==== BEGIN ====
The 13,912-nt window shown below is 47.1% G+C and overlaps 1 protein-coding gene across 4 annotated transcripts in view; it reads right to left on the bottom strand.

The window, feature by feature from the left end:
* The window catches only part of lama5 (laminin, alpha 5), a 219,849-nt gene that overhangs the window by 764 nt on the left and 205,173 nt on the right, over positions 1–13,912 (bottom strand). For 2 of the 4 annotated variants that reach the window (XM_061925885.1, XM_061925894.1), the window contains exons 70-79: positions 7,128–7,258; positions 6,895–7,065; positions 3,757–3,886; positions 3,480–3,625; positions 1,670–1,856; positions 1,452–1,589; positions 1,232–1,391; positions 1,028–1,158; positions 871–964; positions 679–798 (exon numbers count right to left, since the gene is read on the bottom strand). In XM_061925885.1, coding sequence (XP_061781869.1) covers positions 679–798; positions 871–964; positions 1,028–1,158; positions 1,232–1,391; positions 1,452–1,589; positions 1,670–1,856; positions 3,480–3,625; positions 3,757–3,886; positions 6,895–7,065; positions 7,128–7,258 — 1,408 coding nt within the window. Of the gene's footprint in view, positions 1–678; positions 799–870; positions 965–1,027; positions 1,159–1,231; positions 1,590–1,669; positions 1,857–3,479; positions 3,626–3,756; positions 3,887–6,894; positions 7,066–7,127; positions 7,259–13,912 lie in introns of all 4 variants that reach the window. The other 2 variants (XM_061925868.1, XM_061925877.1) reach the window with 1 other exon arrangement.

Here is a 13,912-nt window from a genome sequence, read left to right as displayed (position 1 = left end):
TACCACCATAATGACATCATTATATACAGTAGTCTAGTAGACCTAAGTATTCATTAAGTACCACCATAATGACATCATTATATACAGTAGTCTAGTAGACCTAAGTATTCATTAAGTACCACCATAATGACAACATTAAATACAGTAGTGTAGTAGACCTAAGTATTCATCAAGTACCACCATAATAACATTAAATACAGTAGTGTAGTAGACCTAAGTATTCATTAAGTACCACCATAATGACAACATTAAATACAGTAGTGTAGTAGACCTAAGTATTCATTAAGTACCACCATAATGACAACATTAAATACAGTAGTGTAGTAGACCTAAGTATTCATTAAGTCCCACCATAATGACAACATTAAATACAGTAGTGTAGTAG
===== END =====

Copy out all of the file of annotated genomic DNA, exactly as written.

The 13,912-nt window shown below is 47.1% G+C and overlaps 1 protein-coding gene across 4 annotated transcripts in view; it reads right to left on the bottom strand.

The window, feature by feature from the left end:
* The window catches only part of lama5 (laminin, alpha 5), a 219,849-nt gene that overhangs the window by 764 nt on the left and 205,173 nt on the right, over positions 1–13,912 (bottom strand). For 2 of the 4 annotated variants that reach the window (XM_061925885.1, XM_061925894.1), the window contains exons 70-79: positions 7,128–7,258; positions 6,895–7,065; positions 3,757–3,886; positions 3,480–3,625; positions 1,670–1,856; positions 1,452–1,589; positions 1,232–1,391; positions 1,028–1,158; positions 871–964; positions 679–798 (exon numbers count right to left, since the gene is read on the bottom strand). In XM_061925885.1, coding sequence (XP_061781869.1) covers positions 679–798; positions 871–964; positions 1,028–1,158; positions 1,232–1,391; positions 1,452–1,589; positions 1,670–1,856; positions 3,480–3,625; positions 3,757–3,886; positions 6,895–7,065; positions 7,128–7,258 — 1,408 coding nt within the window. Of the gene's footprint in view, positions 1–678; positions 799–870; positions 965–1,027; positions 1,159–1,231; positions 1,590–1,669; positions 1,857–3,479; positions 3,626–3,756; positions 3,887–6,894; positions 7,066–7,127; positions 7,259–13,912 lie in introns of all 4 variants that reach the window. The other 2 variants (XM_061925868.1, XM_061925877.1) reach the window with 1 other exon arrangement.

Here is a 13,912-nt window from a genome sequence, read left to right as displayed (position 1 = left end):
TACCACCATAATGACATCATTATATACAGTAGTCTAGTAGACCTAAGTATTCATTAAGTACCACCATAATGACATCATTATATACAGTAGTCTAGTAGACCTAAGTATTCATTAAGTACCACCATAATGACAACATTAAATACAGTAGTGTAGTAGACCTAAGTATTCATCAAGTACCACCATAATAACATTAAATACAGTAGTGTAGTAGACCTAAGTATTCATTAAGTACCACCATAATGACAACATTAAATACAGTAGTGTAGTAGACCTAAGTATTCATTAAGTACCACCATAATGACAACATTAAATACAGTAGTGTAGTAGACCTAAGTATTCATTAAGTCCCACCATAATGACAACATTAAATACAGTAGTGTAGTAG